6 Tips to Help You Write Cleaner Code in Node.js
A quick rundown of some of the best practices and guidelines to clean up your code in Node.js and keep your team organized.
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Otherwise, your team will spend too much time juggling through blocks of unreadable code with unclear variable definitions, messy syntax, and duplicate functions. This can cause too much pain, especially when a developer is tasked with maintaining someone else’s code while pushing to meet deadlines.
So, how can development teams write readable Node.js code that’s easy to understand, change, and extend? The following six tips will help developers, including those with minimum experience, produce this kind of code.
Check Your Naming Convention
When naming functions and variables, use the lowerCamelCase. Their names should be descriptive enough, but not too long. Uncommon abbreviations and single-character variable names should be avoided.
For class names, use the UpperCamelCase with the first letter capitalized, as shown below.
When naming constants, you can use uppercase for the entire word, as shown below:
For constants and variables with more than one name in the declaration, we use an underscore to separate the names.
Modularize Your Functions
An easy way to declutter your code is creating a function for every single task. If a function does more than its name implies, you should consider splitting the functionality and creating another function.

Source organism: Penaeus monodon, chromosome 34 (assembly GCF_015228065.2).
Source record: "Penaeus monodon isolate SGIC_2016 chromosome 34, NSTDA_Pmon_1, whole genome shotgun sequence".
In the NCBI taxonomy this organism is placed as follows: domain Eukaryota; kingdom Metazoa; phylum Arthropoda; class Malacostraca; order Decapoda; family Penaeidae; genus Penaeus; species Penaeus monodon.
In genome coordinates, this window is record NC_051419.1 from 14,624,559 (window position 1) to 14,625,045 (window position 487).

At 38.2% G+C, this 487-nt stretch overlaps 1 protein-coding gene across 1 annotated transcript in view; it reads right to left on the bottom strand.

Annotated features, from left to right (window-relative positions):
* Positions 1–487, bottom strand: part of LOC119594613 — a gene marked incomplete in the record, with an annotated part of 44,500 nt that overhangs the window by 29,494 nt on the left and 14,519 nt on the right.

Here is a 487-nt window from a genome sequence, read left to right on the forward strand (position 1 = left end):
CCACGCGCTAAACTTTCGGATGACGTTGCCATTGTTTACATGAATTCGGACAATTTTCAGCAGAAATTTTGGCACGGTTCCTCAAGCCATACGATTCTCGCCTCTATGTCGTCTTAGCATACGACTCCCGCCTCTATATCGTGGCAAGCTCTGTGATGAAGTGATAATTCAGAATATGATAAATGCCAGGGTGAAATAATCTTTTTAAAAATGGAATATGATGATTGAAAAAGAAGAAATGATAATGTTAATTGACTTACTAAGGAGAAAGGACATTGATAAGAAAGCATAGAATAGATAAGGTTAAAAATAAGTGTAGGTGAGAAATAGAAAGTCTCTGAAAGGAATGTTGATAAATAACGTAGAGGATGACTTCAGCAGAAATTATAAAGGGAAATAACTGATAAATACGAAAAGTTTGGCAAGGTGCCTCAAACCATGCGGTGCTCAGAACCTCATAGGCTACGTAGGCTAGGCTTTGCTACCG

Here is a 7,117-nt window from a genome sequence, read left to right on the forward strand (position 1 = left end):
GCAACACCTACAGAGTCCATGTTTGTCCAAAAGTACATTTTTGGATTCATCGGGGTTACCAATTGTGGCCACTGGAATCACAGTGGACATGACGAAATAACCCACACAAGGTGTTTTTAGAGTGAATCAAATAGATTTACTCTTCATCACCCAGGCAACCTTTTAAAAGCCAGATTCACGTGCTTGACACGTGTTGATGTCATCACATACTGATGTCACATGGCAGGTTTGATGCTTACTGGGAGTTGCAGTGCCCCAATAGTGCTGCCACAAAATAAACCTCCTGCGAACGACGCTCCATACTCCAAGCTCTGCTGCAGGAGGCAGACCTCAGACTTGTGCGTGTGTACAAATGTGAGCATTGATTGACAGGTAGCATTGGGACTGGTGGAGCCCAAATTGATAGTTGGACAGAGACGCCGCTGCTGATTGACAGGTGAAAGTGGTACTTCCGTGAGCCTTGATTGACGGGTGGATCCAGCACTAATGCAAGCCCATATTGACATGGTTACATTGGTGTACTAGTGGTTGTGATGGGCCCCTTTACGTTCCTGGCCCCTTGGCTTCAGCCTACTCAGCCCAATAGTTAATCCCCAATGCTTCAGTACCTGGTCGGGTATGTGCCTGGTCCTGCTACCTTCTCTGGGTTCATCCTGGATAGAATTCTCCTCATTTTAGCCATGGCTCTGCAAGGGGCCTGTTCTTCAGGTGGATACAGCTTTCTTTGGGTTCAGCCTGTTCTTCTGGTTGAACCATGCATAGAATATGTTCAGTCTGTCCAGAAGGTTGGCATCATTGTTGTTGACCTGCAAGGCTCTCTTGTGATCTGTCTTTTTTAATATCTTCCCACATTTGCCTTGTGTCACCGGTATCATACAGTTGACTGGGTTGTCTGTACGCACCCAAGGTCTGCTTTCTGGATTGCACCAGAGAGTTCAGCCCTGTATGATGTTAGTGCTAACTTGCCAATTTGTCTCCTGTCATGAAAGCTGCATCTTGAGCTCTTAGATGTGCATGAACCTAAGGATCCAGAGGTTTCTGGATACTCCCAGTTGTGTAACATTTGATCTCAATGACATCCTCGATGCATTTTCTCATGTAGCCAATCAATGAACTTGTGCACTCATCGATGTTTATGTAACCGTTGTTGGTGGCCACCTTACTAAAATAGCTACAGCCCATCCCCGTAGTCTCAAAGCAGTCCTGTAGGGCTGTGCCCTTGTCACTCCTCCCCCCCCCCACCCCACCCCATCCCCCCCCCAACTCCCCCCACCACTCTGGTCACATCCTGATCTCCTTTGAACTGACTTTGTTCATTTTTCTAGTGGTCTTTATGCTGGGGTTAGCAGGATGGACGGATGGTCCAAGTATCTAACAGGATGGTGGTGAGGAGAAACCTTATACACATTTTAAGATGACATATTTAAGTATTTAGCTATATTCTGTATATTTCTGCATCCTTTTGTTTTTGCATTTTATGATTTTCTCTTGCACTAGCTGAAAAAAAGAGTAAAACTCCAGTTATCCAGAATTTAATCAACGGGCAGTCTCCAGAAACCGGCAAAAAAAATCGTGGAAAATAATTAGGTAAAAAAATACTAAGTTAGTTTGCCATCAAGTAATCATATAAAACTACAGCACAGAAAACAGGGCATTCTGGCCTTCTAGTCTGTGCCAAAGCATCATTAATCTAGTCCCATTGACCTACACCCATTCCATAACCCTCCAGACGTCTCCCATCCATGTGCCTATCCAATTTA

Maintaining smaller functional chunks makes your code look neat. Additionally, you can have the main
init()function that holds the application structure. This makes it easier to re-use functions without duplicating code.
Functions that perform a single task are also easier to debug or modify since there’s no need to scan through the codebase searching for dependencies or identifying what block of code executes a particular action.
Comments are a valuable addition to your Node.js code because they clarify difficult segments and explain high-level mechanisms in your code. They describe the functionality of a particular block of code, thereby giving other programmers a better insight into your code.
When commenting, refrain from adding unnecessary comments that restate trivial things. For instance, the inline comments in the code snippet below are unnecessary:
The above example looks completely unprofessional since the commented code is left lying in the codebase. Instead, you can use a declarative head comment with a short explanation of what the does. If needed, you can list the arguments, return values, and exceptions.
The version below looks much better and explains what the method does without distracting the programmer from the code.
A rule of thumb when writing comments is to state why you’re doing something and leaving the code to answer the how part.
Understand the Context When Debugging
Debugging is inevitable when it comes to software development, and it’s not always easy. When writing Node.js code, you often have several options. The console.log, for instance, is an often-used tool that provides a simple and quick way of debugging your errors.